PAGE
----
Stu Ungar: Brilliant but Tragic
There are so many brilliant people on this Earth that could have achieved greater heights had they not died young. Most of them could have attained even greater things had they not stumbled into the world of drugs and alcohol. Stu Ungar, the greatest poker player of all time, was one of these brilliant people.
Born Stuart Errol Ungar on September 8, 1953, to Jewish parents in New York City, Stu Ungar grew up in Manhattan’s Lower East Side. Unfortunately for his father, Isadore, but fortunately for the poker world, Stu Ungar was exposed to the gambling world at an early age. He became a champion gin rummy player at the age of 10. At 14, Stu Ungar was one of the youngest, if not the best, gin rummy player in all of New York. He was to become a fixture in the New York gambling scene until he was 18, during which time he left for Miami, Florida, to escape his gambling debts. In fact, he was losing more money than he was earning because of his very generous ways, his inveterate need for high-stakes gambling, and his emerging addictions.
Stu Ungar later moved to Las Vegas, Nevada, when his gin action dried up in Miami. This was primarily brought about by his incomparable skills in gin rummy, his assassin-like style of playing, his supreme self-confidence and sadistic enjoyment in seeing his opponents totally crushed, and his prodigious memory for a deck of cards. He was also exceptionally bad-tempered and foul-mouthed even in a time when dealer abuse and loser violence were common. These traits did not endear him to other gin rummy players, as well they should. Indeed, it would seem that with Stu Ungar, genius and modesty are like oil and water—absolutely unmixable.
When he also demolished the gin rummy competition in Las Vegas, he decided to try his marvelous hands at blackjack. Here too Stu Ungar displayed his outstandingly brilliant skills and photographic memory. He could remember and recite every card in a six-deck blackjack shoe! Stu Ungar was proving himself a card genius, something which seemed totally unacceptable to casinos and gamblers. His phenomenal card-counting abilities would later lead to accusations of cheating, enormous sums of money spent on litigation, and an eventual lifetime ban from all blackjack tables in Las Vegas casinos and just about any gambling establishment. Indeed, the gambling world is a small place, and reputations often precede the player himself. Two good things did come from Las Vegas: Stu Ungar developed a lasting friendship with Bob Stupak, who would later bail him out of yet another financial trouble; and he met his wife, Madeleine, in that gambling city.
A poker aficionado will most definitely agree that Stu Ungar is the greatest poker player of all time, regardless of his tumultuous personal life. When he was inducted into the Poker Hall of Fame in 2001, Stu Ungar won five World Series of Poker gold bracelets. He won in the WSOP $10,000 No Limit Hold'em World Championship in 1980 and 1981 taking home $365,000 and $375,000 respectively, the WSOP $10,000 Deuce to Seven Draw in 1981 for $95,000, the WSOP $5,000 Seven Card Stud in 1983 with total winnings of $110,000, and the 1997 WSOP $10,000 No Limit Hold'em World Championship for which Stu Ungar came away with $1 million dollars.
In addition to his wins at the WSOP, Stu Ungar also won three main event titles at the then-second largest poker tournament, the Amarillo Slim Super Bowl of Poker. He is the only poker player to have won both the WSOP and the Super Bowl main event titles three times, a feat that a poker player of today with less-than-stellar poker strategies would be very hard pressed to accomplish.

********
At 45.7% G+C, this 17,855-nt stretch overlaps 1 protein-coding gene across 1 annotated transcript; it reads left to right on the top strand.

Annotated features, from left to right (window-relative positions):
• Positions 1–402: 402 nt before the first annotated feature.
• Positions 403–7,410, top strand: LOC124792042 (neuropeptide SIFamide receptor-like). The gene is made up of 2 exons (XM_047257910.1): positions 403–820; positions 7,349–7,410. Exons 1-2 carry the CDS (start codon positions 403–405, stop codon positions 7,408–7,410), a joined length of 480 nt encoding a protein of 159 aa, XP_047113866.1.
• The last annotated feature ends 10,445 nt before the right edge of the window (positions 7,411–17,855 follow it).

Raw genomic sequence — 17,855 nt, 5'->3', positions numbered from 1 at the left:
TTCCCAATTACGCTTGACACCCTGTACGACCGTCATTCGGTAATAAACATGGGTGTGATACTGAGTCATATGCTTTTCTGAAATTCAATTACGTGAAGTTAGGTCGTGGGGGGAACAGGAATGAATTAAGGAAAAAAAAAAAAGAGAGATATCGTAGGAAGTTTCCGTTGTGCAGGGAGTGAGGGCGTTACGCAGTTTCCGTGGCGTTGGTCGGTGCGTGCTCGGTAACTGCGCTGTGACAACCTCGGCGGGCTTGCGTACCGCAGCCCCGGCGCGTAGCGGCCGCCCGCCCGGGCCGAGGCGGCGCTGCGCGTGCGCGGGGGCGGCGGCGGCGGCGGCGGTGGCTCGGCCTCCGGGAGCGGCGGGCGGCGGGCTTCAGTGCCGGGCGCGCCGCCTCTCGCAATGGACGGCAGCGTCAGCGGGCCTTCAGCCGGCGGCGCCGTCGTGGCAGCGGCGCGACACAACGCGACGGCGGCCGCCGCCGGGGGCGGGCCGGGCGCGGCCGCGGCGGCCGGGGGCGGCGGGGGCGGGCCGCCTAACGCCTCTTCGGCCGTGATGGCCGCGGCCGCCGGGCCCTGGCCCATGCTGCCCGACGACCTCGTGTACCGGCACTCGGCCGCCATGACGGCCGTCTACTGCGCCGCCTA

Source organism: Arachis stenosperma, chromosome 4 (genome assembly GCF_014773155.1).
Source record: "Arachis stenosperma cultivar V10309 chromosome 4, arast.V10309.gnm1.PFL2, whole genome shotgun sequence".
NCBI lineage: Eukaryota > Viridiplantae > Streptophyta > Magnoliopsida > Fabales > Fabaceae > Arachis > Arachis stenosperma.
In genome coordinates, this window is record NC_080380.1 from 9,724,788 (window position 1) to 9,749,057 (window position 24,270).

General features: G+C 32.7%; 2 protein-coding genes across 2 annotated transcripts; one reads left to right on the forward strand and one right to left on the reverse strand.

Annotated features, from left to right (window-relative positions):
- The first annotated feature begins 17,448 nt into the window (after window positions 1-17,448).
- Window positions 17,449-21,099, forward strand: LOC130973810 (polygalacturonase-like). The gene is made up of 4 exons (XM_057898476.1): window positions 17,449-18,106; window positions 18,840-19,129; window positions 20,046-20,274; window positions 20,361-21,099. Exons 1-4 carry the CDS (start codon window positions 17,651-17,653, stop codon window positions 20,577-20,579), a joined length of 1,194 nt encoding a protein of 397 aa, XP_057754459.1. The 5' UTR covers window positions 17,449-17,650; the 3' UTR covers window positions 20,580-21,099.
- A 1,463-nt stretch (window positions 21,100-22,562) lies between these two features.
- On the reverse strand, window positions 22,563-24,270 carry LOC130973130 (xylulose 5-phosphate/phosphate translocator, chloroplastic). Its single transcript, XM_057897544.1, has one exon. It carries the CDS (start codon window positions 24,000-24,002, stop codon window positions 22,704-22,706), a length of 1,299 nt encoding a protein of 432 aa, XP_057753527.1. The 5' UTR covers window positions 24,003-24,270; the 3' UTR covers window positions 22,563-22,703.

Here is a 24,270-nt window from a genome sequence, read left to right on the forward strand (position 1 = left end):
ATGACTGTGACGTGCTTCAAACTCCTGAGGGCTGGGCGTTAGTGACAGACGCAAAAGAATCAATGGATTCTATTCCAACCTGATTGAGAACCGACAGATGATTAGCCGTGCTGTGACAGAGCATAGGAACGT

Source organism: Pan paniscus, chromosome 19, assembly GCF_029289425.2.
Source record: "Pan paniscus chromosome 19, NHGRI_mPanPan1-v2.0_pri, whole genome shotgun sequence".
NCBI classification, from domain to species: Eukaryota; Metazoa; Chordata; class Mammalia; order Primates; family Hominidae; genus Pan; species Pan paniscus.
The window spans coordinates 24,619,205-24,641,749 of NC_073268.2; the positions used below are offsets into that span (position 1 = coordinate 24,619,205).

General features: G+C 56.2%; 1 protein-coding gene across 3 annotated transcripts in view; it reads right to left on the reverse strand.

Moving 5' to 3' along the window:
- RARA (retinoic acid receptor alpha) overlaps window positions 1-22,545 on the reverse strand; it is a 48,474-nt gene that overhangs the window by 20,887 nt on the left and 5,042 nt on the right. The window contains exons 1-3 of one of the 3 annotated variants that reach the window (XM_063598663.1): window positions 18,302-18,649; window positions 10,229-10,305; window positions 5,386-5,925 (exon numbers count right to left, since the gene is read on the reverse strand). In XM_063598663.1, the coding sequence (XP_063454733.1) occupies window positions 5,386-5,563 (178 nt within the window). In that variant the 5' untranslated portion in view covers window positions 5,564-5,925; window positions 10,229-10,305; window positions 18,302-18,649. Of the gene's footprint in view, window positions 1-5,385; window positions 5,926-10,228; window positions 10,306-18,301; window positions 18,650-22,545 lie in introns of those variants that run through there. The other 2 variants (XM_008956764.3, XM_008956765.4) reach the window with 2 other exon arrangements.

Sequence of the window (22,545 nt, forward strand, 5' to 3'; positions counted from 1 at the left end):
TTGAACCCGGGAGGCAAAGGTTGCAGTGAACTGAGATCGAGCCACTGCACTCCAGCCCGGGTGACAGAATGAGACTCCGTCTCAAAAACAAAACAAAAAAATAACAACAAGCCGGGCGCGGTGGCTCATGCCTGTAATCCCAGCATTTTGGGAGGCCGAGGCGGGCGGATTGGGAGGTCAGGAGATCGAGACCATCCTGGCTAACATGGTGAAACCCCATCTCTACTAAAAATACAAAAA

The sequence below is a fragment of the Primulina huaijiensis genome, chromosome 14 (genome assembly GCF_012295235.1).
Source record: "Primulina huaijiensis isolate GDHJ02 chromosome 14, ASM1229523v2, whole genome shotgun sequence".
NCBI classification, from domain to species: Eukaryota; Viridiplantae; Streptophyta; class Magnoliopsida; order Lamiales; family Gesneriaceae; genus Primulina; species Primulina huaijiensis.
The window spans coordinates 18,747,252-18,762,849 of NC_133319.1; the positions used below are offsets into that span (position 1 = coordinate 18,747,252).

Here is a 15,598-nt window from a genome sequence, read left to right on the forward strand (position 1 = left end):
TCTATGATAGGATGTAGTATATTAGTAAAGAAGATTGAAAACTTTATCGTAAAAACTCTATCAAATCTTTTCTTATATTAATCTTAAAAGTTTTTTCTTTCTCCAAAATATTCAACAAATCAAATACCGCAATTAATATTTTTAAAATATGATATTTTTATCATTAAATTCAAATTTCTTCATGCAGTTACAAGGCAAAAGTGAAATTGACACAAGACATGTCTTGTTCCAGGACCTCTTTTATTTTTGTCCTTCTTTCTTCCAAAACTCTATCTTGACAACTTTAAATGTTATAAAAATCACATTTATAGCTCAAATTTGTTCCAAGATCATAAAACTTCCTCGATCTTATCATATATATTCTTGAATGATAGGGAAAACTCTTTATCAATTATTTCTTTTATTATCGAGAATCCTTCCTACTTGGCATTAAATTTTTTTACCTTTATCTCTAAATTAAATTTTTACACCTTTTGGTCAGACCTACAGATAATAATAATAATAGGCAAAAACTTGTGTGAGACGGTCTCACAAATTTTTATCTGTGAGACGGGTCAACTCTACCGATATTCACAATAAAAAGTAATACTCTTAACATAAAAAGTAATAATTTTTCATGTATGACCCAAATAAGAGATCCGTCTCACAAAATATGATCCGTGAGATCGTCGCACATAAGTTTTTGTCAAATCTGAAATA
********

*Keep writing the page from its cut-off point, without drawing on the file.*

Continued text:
I daresay that not even Phil Hellmuth could do what Stu Ungar accomplished in his short time in the poker table and on Earth. But the professional poker career of Stu Ungar was punctuated and interrupted with periods of poker oblivion, drug addiction, derelict poverty, and a stormy personal life. Imagine the even greater things he could accomplish as a poker player with killer poker strategies had he behaved otherwise. Then again, genius always exacted a price, a price that can lead to an early death.
The poker strategies of Stu Ungar were partly based on his brilliant card-reading abilities. One time, he was up against Mansour Matloubi who tried to bluff him all-in for $32,000. Stu Ungar was undeterred; he told Maltoubi what hand Maltoubi possessed and called him on it. Stu won the pot and beat Maltoubi, but what is amazing is that Maltoubi was holding exactly what Stu Ungar told him he was holding. Of course, it would be grossly untrue if I am to say that Stu Ungar was nothing but an outstanding card reader. That would reduce him to the ranks of the tarot card readers, resorting to guesswork about the future. The genius of Stu Ungar lies in his killer instincts, the ruthless desire to never become a good loser. His poker strategies were almost flawless, his play possessed a no-mercy, no-nonsense attitude, and he combined poker artistry with intense focus and the lust for poker blood.
There are many stories about Stu Ungar and his abilities as a poker player. Unfortunately, these have been overshadowed by the aforementioned attitude and behavioral problems. He abused others much as he abused himself. With his cocaine and drug addiction, plus his high-stakes gambling, he would suffer through alternating periods of wealth and poverty, divorce and his adopted son’s suicide. He finally died almost penniless in a hotel room from a heart attack caused by his lifestyle and by the accidental mix of cocaine and painkillers. Sadly, the story of the greatest poker player ends tragically.